Let's talk about this productivity tip for music teachers...
As I sit and type this I am a few minutes into a Pomodoro.
My whole family does them together.
We'll ask Alexa to set the timer for 25 minutes and we'll all get to work.
Currently I am working on new content for The Studio Challenge.
My 6 year old son is in the next room doing homeschool work.
We set the timer and we work.
Just 25 minutes of getting work done.
Can you imagine that?
Can you imagine at 6 year old being productive and NOT interrupting and asking questions every 90 seconds?
It can be done.
My son is EVERY bit of an average 6 year old full of wonder, noise, and strange messes.
But for 25 minutes at a time the entire family is completely focused.
My dachshund, Flops, is even sitting here next to me napping. He's REALLY good at this.
Ok, let's talk about how this productivity trick works and a little history.
The Pomodoro Technique was developed by Francesco Cirillo in the 1980s. Pomodoro is Italian for 'tomato' and is named after the tomato shaped timer Cirillo used when creating the method.
There are six steps in the original technique:
But what we do is FAR from typical office work with typical office hours.
If you're anything like me, it's rare to have 2-4 hours of time to sit down and get work done before you have to teach lessons.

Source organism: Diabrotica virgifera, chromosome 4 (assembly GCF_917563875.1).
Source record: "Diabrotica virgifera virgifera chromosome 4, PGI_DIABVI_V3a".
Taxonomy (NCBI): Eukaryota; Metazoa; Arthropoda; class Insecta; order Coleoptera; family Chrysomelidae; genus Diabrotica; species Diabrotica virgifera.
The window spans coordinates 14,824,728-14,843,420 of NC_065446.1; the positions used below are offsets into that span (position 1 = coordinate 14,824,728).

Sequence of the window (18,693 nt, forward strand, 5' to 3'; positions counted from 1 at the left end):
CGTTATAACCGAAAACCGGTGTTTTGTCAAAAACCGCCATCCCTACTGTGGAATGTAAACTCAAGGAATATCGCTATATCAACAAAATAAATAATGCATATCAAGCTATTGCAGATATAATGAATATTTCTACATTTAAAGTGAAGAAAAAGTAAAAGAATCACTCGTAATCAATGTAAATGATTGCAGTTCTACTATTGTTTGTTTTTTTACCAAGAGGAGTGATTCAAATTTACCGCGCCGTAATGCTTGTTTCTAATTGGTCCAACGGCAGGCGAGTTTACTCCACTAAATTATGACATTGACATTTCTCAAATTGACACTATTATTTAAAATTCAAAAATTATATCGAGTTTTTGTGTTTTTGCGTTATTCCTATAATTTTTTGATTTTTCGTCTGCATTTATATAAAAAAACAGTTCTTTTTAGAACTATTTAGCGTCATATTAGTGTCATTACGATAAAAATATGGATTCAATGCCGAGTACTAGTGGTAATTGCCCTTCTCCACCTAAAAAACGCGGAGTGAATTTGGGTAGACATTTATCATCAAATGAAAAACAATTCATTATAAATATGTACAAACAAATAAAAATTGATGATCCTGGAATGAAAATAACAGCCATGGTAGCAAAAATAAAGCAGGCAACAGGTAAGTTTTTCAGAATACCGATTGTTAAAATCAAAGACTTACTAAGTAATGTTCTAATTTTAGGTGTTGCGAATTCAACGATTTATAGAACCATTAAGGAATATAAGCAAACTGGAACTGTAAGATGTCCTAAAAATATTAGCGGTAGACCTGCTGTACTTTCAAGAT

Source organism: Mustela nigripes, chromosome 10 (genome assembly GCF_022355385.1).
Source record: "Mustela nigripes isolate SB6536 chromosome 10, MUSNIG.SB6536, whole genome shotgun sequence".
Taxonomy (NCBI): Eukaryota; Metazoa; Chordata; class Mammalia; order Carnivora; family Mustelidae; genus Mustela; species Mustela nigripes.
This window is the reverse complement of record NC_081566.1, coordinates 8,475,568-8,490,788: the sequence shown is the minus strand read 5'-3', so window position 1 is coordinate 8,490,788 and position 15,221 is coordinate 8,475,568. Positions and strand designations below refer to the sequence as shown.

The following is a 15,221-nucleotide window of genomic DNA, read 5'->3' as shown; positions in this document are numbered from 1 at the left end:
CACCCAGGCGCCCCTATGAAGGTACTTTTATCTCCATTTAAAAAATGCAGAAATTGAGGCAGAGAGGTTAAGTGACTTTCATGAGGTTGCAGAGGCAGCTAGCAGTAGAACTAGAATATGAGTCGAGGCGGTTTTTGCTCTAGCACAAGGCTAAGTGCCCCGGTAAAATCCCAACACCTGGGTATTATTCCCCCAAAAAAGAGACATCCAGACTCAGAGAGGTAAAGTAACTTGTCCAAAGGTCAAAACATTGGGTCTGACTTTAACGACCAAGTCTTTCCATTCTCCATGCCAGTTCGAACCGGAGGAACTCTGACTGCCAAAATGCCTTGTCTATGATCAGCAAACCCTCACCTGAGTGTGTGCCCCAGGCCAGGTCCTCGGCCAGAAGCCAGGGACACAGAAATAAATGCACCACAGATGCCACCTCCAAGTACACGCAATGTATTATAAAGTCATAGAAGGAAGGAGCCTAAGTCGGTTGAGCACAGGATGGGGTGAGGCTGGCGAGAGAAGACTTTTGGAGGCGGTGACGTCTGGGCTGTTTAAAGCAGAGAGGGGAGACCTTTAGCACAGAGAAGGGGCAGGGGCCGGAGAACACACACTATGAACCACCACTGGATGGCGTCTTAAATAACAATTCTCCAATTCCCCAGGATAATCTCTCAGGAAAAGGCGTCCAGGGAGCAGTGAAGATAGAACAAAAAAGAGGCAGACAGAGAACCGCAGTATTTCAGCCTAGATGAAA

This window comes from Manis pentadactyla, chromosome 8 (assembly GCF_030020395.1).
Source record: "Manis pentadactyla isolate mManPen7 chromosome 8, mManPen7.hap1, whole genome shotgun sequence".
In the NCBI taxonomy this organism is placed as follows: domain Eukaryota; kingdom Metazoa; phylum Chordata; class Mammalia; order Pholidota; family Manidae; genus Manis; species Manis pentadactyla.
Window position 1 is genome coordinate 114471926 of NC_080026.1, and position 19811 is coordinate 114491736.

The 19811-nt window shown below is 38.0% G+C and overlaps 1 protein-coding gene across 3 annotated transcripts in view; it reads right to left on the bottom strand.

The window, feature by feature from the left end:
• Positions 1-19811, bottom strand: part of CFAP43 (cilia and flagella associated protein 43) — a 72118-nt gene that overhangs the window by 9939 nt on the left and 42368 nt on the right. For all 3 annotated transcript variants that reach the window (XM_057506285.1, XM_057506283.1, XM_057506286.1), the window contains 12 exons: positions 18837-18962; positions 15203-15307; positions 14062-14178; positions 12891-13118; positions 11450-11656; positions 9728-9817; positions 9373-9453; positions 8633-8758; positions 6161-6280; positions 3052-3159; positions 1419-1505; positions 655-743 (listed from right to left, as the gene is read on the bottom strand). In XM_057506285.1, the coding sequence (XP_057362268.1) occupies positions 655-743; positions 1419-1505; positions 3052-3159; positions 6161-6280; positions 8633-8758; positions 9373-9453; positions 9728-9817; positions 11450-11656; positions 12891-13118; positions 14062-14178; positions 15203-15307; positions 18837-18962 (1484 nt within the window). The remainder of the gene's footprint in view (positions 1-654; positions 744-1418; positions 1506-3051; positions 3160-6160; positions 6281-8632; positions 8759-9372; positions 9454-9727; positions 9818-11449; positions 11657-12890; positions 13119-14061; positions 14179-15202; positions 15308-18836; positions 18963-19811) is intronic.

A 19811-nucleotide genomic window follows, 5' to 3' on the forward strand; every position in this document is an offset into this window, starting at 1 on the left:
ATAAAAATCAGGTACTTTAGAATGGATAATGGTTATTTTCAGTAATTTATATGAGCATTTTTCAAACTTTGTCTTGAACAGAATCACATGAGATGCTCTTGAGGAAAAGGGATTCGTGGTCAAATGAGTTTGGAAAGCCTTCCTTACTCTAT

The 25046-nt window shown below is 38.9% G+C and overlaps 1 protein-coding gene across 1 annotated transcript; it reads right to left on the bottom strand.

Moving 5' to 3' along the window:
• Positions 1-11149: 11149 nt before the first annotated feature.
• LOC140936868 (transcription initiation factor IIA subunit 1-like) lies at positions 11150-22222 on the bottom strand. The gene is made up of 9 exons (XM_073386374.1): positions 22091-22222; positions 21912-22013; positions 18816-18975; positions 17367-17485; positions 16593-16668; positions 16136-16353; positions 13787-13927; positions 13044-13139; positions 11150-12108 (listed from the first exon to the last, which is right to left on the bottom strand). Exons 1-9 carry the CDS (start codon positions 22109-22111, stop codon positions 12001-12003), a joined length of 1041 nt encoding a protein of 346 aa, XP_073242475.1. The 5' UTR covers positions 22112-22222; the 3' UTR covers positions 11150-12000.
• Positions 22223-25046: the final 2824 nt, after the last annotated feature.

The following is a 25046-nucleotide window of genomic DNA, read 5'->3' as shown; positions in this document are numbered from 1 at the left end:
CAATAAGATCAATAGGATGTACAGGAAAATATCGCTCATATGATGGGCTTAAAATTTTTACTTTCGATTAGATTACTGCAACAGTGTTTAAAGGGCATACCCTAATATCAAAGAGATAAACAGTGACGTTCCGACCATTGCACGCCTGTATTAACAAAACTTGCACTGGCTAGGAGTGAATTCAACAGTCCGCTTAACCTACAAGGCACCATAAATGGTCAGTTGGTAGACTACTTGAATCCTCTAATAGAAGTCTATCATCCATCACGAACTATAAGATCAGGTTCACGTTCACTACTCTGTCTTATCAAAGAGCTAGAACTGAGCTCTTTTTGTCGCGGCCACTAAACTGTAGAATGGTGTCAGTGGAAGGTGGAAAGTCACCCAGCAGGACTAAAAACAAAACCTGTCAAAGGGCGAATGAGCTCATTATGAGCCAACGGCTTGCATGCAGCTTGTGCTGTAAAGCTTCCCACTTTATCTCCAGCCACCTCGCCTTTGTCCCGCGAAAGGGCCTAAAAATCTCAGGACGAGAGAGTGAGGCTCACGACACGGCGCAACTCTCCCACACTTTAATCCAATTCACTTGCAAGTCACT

And we have weird schedules.
So, most often, work comes in spurts.
Here's my adaption of The Pomodoro Method:
1. Decide on task to be done.
2. Set the Pomodoro timer for 25 minutes.
3. Work on the task and end when the timer rings.
4. Take a break and restart when you're ready.
I like simplicity and this fits my schedule a little better.
Things to remember:
1. You need to set a timer and stick to it. That 25 minute window is important.
2. When the timer goes off it is time to stop. Just like the "Pencils Down!" tests when you were in high school. You don't get 'one more minute' to wrap it up. Stop and take a break.
3. Get rid of distractions BEFORE they happen. We had to keep our 5 year old occupied so he does his own version with us. Put your phone away. Close your browser. No Facebook notifications. No texts or phone calls. Seriously, the world isn't going to implode in 25 minutes. Whatever it is can wait.
4. The breaks are important. Crucial even. Take some time away to relax and recharge. Grab a snack. Go for a walk. Play with your kids. Do something fun that takes you out of work mode. This will help you to come back refreshed.
...Hang on...My timer just went off!
...ok, I'm back.
Seriously, those timers are for real!
For reference, there was about 20 minutes between those Pomodoros.
We checked out my son's work, my wife cleaned the house a bit, and I jumped into the Facebook group to hang out with some of you fine folks. And now we're all back in it.
I simplified the system to work for me.
And you can make adaptations to work for you.
Just make sure that you stay uninterrupted and that you set a timer and take breaks.
I think those are the cornerstone elements.
Do I do these every day?
Nope. Because my life doesn't really fit organized, scheduled systems, remember?
Yours probably doesn't either.
What I love about these is that we can fill a whole afternoon with 3-4 Pomodoro Sessions or we can just randomly grab one if we need to knock something out really quick.
It only took about a week to get into the habit of it and it is working really well for my family and for me.
Music Teacher friends:
Can you use the Pomodoro Method to better serve your studio?